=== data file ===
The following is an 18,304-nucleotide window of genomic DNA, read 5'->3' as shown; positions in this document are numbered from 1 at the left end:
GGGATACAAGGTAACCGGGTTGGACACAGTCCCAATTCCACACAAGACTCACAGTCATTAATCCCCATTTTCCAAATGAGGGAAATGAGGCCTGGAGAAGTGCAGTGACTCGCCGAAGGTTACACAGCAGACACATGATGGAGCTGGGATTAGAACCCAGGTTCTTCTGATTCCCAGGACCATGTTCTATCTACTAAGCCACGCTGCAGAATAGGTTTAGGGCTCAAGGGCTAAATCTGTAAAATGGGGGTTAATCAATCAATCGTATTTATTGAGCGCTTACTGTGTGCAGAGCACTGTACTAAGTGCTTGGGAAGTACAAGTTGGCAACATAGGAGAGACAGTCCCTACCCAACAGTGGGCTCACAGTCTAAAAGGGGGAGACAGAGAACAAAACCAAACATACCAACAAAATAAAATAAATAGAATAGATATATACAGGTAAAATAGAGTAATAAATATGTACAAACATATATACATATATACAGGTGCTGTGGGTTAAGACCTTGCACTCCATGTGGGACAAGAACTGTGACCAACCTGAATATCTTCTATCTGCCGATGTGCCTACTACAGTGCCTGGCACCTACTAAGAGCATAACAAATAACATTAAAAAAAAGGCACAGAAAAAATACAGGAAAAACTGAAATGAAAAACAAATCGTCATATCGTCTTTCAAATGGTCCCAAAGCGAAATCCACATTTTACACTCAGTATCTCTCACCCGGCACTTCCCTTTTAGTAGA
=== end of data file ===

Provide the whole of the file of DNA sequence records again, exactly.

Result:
The following is an 18,304-nucleotide window of genomic DNA, read 5'->3' as shown; positions in this document are numbered from 1 at the left end:
GGGATACAAGGTAACCGGGTTGGACACAGTCCCAATTCCACACAAGACTCACAGTCATTAATCCCCATTTTCCAAATGAGGGAAATGAGGCCTGGAGAAGTGCAGTGACTCGCCGAAGGTTACACAGCAGACACATGATGGAGCTGGGATTAGAACCCAGGTTCTTCTGATTCCCAGGACCATGTTCTATCTACTAAGCCACGCTGCAGAATAGGTTTAGGGCTCAAGGGCTAAATCTGTAAAATGGGGGTTAATCAATCAATCGTATTTATTGAGCGCTTACTGTGTGCAGAGCACTGTACTAAGTGCTTGGGAAGTACAAGTTGGCAACATAGGAGAGACAGTCCCTACCCAACAGTGGGCTCACAGTCTAAAAGGGGGAGACAGAGAACAAAACCAAACATACCAACAAAATAAAATAAATAGAATAGATATATACAGGTAAAATAGAGTAATAAATATGTACAAACATATATACATATATACAGGTGCTGTGGGTTAAGACCTTGCACTCCATGTGGGACAAGAACTGTGACCAACCTGAATATCTTCTATCTGCCGATGTGCCTACTACAGTGCCTGGCACCTACTAAGAGCATAACAAATAACATTAAAAAAAAGGCACAGAAAAAATACAGGAAAAACTGAAATGAAAAACAAATCGTCATATCGTCTTTCAAATGGTCCCAAAGCGAAATCCACATTTTACACTCAGTATCTCTCACCCGGCACTTCCCTTTTAGTAGA